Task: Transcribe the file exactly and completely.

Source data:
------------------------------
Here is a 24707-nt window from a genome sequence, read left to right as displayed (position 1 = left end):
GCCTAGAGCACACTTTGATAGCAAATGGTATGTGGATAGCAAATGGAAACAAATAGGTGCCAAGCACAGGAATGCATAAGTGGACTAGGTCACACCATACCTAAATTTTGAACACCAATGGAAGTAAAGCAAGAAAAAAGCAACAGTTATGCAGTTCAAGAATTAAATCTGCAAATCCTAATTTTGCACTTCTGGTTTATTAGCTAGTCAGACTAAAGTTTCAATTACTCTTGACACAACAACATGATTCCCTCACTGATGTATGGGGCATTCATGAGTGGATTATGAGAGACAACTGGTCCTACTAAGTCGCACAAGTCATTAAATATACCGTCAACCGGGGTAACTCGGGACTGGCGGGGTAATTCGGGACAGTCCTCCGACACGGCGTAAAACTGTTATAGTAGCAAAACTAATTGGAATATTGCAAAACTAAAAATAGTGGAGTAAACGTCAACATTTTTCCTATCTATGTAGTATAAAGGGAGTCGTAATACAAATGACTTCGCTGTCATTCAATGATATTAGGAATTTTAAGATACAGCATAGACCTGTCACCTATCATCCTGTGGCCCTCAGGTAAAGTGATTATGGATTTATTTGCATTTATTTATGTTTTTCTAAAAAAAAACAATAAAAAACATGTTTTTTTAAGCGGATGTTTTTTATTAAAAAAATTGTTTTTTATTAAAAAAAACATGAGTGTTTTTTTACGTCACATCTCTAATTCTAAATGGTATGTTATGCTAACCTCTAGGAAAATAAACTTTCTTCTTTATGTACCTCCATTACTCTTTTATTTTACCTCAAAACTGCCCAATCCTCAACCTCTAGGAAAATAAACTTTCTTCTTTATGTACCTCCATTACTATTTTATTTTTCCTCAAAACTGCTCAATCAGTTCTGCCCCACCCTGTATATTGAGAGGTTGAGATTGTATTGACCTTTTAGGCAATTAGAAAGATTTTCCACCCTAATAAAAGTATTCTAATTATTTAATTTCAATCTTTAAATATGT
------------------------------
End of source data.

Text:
Here is a 24707-nt window from a genome sequence, read left to right as displayed (position 1 = left end):
GCCTAGAGCACACTTTGATAGCAAATGGTATGTGGATAGCAAATGGAAACAAATAGGTGCCAAGCACAGGAATGCATAAGTGGACTAGGTCACACCATACCTAAATTTTGAACACCAATGGAAGTAAAGCAAGAAAAAAGCAACAGTTATGCAGTTCAAGAATTAAATCTGCAAATCCTAATTTTGCACTTCTGGTTTATTAGCTAGTCAGACTAAAGTTTCAATTACTCTTGACACAACAACATGATTCCCTCACTGATGTATGGGGCATTCATGAGTGGATTATGAGAGACAACTGGTCCTACTAAGTCGCACAAGTCATTAAATATACCGTCAACCGGGGTAACTCGGGACTGGCGGGGTAATTCGGGACAGTCCTCCGACACGGCGTAAAACTGTTATAGTAGCAAAACTAATTGGAATATTGCAAAACTAAAAATAGTGGAGTAAACGTCAACATTTTTCCTATCTATGTAGTATAAAGGGAGTCGTAATACAAATGACTTCGCTGTCATTCAATGATATTAGGAATTTTAAGATACAGCATAGACCTGTCACCTATCATCCTGTGGCCCTCAGGTAAAGTGATTATGGATTTATTTGCATTTATTTATGTTTTTCTAAAAAAAAACAATAAAAAACATGTTTTTTTAAGCGGATGTTTTTTATTAAAAAAATTGTTTTTTATTAAAAAAAACATGAGTGTTTTTTTACGTCACATCTCTAATTCTAAATGGTATGTTATGCTAACCTCTAGGAAAATAAACTTTCTTCTTTATGTACCTCCATTACTCTTTTATTTTACCTCAAAACTGCCCAATCCTCAACCTCTAGGAAAATAAACTTTCTTCTTTATGTACCTCCATTACTATTTTATTTTTCCTCAAAACTGCTCAATCAGTTCTGCCCCACCCTGTATATTGAGAGGTTGAGATTGTATTGACCTTTTAGGCAATTAGAAAGATTTTCCACCCTAATAAAAGTATTCTAATTATTTAATTTCAATCTTTAAATATGT